This law was created at a time when black people were not viewed as equal citizens in the U.S., and the idea of people of mixed races marrying was offensive, and perhaps as something that would ruin the “sanctity of marriage.” And obviously, we would never look at an interracial couple now and call them offensive. They’d never be denied public services, health care, or even have a wedding photographer deny them services.

The government then saw fit to protect the rights of people to marry who they wanted—people who believed different things about love than those a racist white culture majority believed.

So what gives?

The Problem With “Bathroom Bills”

I mean, really, what’s not wrong with these “bathroom bill” laws? They are freaking terrible. I’ve said it a few times on the blog already, but while people are worried about who is using which toilet, people are dying. Literally, there’s a ton of stuff wrong with our cities to focus on, and this? This is what people want to fight over? It’s just nuts to me.

Once again, it’s another block of legislation that’s being pushed by the religious right to relegate an already marginalized group of people. And even with the testimony of trans people at hearings over bills like these, they usually go unheard and unnoticed and are even silenced, in the case of queer people of color who are fighting these outrageous bills.

Some people claim that open bathrooms are dangerous to cis-users. However, this has never been the case. The “bathroom predator myth” has been debunked over and over again. You can read up on that HERE, HERE, and HERE.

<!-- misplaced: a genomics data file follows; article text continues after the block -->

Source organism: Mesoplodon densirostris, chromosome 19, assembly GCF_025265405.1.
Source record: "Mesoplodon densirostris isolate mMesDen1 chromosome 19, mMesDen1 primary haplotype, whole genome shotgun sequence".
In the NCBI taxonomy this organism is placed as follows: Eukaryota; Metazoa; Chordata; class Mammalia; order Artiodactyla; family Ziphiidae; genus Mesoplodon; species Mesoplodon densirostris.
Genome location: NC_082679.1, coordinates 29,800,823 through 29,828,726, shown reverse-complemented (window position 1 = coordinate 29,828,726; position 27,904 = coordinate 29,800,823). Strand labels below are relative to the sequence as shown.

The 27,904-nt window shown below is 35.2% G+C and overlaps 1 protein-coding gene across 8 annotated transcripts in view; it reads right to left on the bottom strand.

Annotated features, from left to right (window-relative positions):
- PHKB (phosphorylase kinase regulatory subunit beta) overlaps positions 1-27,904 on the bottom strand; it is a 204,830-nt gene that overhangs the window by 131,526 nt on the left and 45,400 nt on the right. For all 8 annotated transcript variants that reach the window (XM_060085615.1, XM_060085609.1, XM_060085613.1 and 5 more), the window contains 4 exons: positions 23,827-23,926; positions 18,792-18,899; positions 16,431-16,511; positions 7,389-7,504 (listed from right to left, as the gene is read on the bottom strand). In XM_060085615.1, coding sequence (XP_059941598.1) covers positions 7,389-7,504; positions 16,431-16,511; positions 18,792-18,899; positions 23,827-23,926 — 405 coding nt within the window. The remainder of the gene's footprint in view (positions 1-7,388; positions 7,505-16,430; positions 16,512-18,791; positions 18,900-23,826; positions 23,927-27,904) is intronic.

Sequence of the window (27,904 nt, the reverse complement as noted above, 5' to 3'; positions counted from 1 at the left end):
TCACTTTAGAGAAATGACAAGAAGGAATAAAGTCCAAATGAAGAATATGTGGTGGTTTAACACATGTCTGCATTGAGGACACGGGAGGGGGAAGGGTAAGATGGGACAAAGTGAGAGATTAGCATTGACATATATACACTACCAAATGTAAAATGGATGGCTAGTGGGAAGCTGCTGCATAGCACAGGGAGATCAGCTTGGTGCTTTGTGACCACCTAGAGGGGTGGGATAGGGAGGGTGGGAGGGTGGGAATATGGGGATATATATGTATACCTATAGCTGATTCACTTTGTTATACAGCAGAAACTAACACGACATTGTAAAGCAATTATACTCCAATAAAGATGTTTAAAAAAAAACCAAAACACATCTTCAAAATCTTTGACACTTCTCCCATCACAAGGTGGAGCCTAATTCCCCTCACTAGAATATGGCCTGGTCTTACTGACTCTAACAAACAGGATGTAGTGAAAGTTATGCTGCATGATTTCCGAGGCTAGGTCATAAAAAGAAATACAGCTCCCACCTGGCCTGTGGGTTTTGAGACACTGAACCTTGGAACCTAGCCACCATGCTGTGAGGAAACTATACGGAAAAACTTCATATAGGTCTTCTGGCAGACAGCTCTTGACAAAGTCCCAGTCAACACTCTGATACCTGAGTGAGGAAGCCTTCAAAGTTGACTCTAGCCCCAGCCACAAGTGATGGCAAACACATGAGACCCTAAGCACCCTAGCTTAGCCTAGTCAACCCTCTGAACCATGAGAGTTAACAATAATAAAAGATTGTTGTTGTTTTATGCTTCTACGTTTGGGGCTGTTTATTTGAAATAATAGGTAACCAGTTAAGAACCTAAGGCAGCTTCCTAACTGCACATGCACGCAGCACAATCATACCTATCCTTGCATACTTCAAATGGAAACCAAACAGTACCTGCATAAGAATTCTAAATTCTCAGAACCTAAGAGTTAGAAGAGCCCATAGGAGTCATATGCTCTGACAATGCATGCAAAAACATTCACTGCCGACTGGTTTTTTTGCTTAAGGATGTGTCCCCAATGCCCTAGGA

Laws like this ignore the existence of intersex individuals, flaunt a lack of knowledge about sex vs gender (and yes, they are different) under the guise of “religious liberty.”

Additionally, laws like this forget that most sexual assaults are perpetrated by cisgender men, not trans individuals. My friend Melissa put the following out on Twitter around this time last year when the bathroom bills really were making headlines, and I still think it sums it up quite nicely:


…’nuff said on that, in my opinion.

So, if these “religious liberty” laws are obviously so problematic, why are they getting pushed through the legislature?


Fear of losing power. Fear of “the other.” Fear of change. Fear of things and people that need not be feared.

And you can only fear that which you do not know. Fear and anxiety are not of God and so many people are just sitting in this place of intolerant fear. Therein lies the problem Christians have: they lack context for the LGBTQ+ community. For them, this is not about people. They have no relationship with the group of people that is affected by these policies.

Just today, someone on Facebook posted this long hot mess of her thoughts on why she didn’t think transgender people should use whatever bathroom they felt most comfortable in. And she listed all the things that I talked about above, and rather than blasting her I asked her one question.